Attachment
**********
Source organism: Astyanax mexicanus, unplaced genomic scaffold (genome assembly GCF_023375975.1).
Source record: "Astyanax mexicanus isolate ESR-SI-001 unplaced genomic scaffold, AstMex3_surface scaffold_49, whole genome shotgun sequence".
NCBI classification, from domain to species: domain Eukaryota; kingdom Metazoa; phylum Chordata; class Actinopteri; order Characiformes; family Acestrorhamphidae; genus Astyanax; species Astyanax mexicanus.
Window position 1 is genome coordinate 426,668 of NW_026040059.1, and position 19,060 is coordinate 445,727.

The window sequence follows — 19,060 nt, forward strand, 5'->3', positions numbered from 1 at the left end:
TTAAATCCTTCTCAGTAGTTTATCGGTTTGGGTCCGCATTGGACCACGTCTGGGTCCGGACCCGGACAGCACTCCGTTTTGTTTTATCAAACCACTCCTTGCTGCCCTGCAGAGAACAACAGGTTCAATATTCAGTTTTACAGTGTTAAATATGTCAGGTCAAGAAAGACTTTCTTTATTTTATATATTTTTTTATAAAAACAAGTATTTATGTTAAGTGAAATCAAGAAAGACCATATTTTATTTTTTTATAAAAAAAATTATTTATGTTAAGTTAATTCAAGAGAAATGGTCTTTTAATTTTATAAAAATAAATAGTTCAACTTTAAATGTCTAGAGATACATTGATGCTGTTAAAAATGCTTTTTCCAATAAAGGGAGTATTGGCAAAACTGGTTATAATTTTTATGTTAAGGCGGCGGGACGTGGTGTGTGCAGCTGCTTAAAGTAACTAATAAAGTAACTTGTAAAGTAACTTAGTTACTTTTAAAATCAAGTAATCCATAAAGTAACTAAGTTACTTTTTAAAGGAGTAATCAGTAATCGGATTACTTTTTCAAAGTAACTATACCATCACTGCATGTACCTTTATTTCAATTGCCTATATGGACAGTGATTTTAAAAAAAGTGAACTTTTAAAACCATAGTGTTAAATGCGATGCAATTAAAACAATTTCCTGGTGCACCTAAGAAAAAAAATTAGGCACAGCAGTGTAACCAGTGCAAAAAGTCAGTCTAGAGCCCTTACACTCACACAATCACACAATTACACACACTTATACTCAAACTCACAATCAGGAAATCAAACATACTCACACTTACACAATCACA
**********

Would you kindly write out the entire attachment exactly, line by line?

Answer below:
Source organism: Astyanax mexicanus, unplaced genomic scaffold (genome assembly GCF_023375975.1).
Source record: "Astyanax mexicanus isolate ESR-SI-001 unplaced genomic scaffold, AstMex3_surface scaffold_49, whole genome shotgun sequence".
NCBI classification, from domain to species: domain Eukaryota; kingdom Metazoa; phylum Chordata; class Actinopteri; order Characiformes; family Acestrorhamphidae; genus Astyanax; species Astyanax mexicanus.
Window position 1 is genome coordinate 426,668 of NW_026040059.1, and position 19,060 is coordinate 445,727.

The window sequence follows — 19,060 nt, forward strand, 5'->3', positions numbered from 1 at the left end:
TTAAATCCTTCTCAGTAGTTTATCGGTTTGGGTCCGCATTGGACCACGTCTGGGTCCGGACCCGGACAGCACTCCGTTTTGTTTTATCAAACCACTCCTTGCTGCCCTGCAGAGAACAACAGGTTCAATATTCAGTTTTACAGTGTTAAATATGTCAGGTCAAGAAAGACTTTCTTTATTTTATATATTTTTTTATAAAAACAAGTATTTATGTTAAGTGAAATCAAGAAAGACCATATTTTATTTTTTTATAAAAAAAATTATTTATGTTAAGTTAATTCAAGAGAAATGGTCTTTTAATTTTATAAAAATAAATAGTTCAACTTTAAATGTCTAGAGATACATTGATGCTGTTAAAAATGCTTTTTCCAATAAAGGGAGTATTGGCAAAACTGGTTATAATTTTTATGTTAAGGCGGCGGGACGTGGTGTGTGCAGCTGCTTAAAGTAACTAATAAAGTAACTTGTAAAGTAACTTAGTTACTTTTAAAATCAAGTAATCCATAAAGTAACTAAGTTACTTTTTAAAGGAGTAATCAGTAATCGGATTACTTTTTCAAAGTAACTATACCATCACTGCATGTACCTTTATTTCAATTGCCTATATGGACAGTGATTTTAAAAAAAGTGAACTTTTAAAACCATAGTGTTAAATGCGATGCAATTAAAACAATTTCCTGGTGCACCTAAGAAAAAAAATTAGGCACAGCAGTGTAACCAGTGCAAAAAGTCAGTCTAGAGCCCTTACACTCACACAATCACACAATTACACACACTTATACTCAAACTCACAATCAGGAAATCAAACATACTCACACTTACACAATCACA